Venous Hypertension

Normal leg diagram
Spider veins in legs early stage

Venous hypertension includes a group of heterogeneous pathological conditions affecting the veins, usually lower extremities, unless specified otherwise, which share a common feature: elevated venous blood pressure. It has no direct association with the arterial hypertension, which is a consequence of decreased elasticity of the arterial walls due to their hardening from atherosclerotic plaque buildup. Commonly, as a description of venous disease of the lower extremities, venous hypertension is used interchangeably with other terms, such as hypertensive venopathy, chronic venous insufficiency, stasis venous vasculopathy, as well as others.

Generally, venous hypertension is subdivided into primary and secondary. The most common conditions responsible for the later one include cardiac and renal failure, both of which lead to excessive amount of intravascular fluid with subsequent venous overload and, therefore, their insufficiency. There are a number of other situations accountable for development of secondary venous hypertension, such as fluid overload during chemotherapy or after massive blood transfusion, as well as result of hemodynamic shock and many others. The former type of venous hypertension is caused by the internal venous problem. The most common cause of primary venous hypertension affecting the deep venous system is thrombosis and subsequent post-thrombotic syndrome. The superficial venous hypertension is almost always develops due to hereditary predisposition to venous insufficiency, which can further accentuated by a multitude of external factors, such as prolonged standing, heavy lifting and others. It is also not uncommon to see a combination of both subtypes.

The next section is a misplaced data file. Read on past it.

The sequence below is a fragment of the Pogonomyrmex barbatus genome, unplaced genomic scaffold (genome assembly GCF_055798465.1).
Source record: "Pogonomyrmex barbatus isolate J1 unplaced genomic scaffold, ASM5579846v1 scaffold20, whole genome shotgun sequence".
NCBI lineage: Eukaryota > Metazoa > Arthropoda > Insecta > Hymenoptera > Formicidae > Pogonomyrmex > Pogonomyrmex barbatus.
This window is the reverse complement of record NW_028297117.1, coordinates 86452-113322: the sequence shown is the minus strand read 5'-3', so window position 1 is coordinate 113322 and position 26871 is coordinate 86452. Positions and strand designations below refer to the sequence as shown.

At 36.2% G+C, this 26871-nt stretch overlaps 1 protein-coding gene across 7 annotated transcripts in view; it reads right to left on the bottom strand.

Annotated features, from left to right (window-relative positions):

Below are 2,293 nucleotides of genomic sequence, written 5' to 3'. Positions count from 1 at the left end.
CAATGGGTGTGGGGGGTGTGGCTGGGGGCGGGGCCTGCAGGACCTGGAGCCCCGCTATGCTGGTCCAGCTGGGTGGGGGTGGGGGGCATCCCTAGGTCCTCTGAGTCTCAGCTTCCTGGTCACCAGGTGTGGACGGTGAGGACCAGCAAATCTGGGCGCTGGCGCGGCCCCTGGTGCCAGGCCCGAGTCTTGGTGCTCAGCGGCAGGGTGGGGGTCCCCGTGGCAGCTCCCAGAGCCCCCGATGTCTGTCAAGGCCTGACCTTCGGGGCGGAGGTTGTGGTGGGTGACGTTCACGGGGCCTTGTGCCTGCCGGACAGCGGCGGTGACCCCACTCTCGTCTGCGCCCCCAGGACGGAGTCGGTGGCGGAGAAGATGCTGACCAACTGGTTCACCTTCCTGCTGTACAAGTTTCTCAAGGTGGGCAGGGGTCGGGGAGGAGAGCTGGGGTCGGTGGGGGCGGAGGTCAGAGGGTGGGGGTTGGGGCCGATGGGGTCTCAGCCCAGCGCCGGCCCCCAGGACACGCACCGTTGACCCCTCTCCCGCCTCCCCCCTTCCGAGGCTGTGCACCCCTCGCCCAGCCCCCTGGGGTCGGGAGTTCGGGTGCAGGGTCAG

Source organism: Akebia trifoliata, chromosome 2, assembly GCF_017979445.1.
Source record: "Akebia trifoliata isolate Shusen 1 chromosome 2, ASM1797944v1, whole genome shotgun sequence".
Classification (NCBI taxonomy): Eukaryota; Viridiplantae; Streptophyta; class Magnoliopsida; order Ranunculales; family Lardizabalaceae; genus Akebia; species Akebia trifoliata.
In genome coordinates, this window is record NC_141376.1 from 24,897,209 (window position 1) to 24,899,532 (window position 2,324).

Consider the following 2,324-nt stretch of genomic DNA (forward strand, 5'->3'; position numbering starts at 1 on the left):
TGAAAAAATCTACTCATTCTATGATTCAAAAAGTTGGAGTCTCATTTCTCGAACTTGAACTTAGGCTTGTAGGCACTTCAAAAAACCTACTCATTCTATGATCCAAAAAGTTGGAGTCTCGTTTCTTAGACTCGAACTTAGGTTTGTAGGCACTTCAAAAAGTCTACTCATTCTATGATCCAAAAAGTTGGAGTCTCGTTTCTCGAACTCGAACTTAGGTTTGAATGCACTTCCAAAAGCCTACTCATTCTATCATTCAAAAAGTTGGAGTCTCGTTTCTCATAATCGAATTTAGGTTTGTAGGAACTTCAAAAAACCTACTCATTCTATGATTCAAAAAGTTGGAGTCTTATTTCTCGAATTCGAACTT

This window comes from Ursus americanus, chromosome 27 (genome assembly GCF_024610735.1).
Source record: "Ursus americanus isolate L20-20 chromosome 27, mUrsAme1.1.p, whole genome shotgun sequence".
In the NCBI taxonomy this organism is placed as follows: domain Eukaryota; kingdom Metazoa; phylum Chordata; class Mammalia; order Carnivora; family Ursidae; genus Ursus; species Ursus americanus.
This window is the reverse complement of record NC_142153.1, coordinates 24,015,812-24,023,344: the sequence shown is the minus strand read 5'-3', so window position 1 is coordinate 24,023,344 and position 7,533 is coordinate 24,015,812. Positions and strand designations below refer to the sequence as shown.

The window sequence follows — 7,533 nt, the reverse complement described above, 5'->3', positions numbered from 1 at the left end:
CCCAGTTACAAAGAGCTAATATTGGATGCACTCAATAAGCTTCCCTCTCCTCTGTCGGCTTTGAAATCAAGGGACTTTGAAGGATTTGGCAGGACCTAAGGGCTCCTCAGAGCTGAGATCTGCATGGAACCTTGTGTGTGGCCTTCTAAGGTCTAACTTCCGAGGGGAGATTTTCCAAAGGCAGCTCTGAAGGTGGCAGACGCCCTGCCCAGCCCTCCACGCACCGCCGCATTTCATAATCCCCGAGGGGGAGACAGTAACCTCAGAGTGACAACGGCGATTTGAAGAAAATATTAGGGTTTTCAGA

Overall, venous hypertension of the lower extremities is a complex heterogeneous chronic disease with a protracted course and high potential for serious complications. Early diagnosis and aggressive treatment or prophylaxis are the key factors for good outcome.

New York Vein Treatment Center can help diagnose this and other circulation related conditions. We helped thousands of patients in the New York area. Contact us to schedule your consultation today.

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